What happens in Vegas doesn't always stay in Vegas. Las Vegas band The Killers make some noise on their third outing.
When The Killers hit the scene a few years back with the Hot Fuss album, I dug their new wave sounds and catchy songs. Too much too soon seemed to go to their head as lead singer Brandon Flowers began to talk as if they were the greatest band ever and the first single to their second album was the Springsteenish "When We Were Young". The songs from their second album Sam's Town seemed decent yet nothing caught my ear like the first disc. So when The Killers released their third disc Day and Age last year, I was interested but wary even though I liked the single "Human". Good word of mouth spread about the CD so a few weeks back I got it.
While "When We Were Young" felt overblown to me, Day and Age marked a return to a more modest New Wave influenced sound. "Human" could have percolated off a Men Without Hats album in '83 with the overlapping wave of synths it has. "Spaceman" takes off like a John Hughes fueled jet and doesn't touch down for a few minutes. Along with the renewed focus on A Flock Of Seagulls sonics is a touch of Bowie, horns and slight funk rhythms blast in and out particularly on the swanky "Joyride". "Neon Tiger" has a nice ring to it with it's upbeat pop feel.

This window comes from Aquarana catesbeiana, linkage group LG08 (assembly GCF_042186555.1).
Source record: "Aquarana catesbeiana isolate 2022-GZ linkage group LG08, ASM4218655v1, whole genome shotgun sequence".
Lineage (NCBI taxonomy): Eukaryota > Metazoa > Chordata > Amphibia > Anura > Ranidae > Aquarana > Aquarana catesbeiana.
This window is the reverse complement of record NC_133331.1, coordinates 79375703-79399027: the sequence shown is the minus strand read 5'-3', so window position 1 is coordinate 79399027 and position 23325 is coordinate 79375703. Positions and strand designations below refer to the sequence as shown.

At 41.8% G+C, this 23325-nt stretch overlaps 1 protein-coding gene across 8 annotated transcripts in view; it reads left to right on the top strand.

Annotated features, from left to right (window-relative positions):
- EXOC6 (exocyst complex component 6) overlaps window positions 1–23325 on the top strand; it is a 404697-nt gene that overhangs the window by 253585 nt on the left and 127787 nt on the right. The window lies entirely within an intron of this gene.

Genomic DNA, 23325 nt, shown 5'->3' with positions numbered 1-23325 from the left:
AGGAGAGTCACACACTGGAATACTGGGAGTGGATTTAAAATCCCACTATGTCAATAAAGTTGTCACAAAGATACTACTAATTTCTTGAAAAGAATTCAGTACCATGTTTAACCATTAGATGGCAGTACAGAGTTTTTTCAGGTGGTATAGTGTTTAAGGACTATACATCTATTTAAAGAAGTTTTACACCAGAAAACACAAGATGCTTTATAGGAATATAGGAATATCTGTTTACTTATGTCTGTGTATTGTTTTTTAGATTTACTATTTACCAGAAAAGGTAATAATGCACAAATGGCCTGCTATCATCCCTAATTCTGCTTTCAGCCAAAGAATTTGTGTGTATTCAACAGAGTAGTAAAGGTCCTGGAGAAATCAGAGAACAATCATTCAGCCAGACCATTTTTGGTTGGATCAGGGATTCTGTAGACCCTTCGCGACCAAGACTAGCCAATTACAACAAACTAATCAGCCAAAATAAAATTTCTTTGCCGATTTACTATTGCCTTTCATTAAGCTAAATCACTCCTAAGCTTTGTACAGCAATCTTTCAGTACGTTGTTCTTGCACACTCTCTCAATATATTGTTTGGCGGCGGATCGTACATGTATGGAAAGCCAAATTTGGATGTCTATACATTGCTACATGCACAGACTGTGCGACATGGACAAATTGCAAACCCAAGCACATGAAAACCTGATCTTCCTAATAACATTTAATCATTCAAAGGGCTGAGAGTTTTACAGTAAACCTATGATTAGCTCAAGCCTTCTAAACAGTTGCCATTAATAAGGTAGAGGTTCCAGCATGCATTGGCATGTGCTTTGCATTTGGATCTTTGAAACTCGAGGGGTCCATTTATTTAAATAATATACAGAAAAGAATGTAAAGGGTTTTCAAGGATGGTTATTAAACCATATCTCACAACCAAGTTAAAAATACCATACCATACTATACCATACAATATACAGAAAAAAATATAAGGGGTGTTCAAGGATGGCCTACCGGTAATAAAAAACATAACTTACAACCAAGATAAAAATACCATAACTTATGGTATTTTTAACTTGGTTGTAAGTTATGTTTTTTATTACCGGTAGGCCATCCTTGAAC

The Killers seem inspired and have a strong set of songs, not a clunker in the bunch. Even the Island rhythms of "I Can't Stay" come off well. I don't like it as much as Hot Fuss, but Day and Age is good enough to make me re-evaluate if skipping Sam's Town was such a great idea. On it's own, Day and Age is heady fun. I'm going to try rating things on a scale of Dixie Dogg barks from 1 to 10, 1 being the lowest. Dixie gives Day and Age an 8 barks.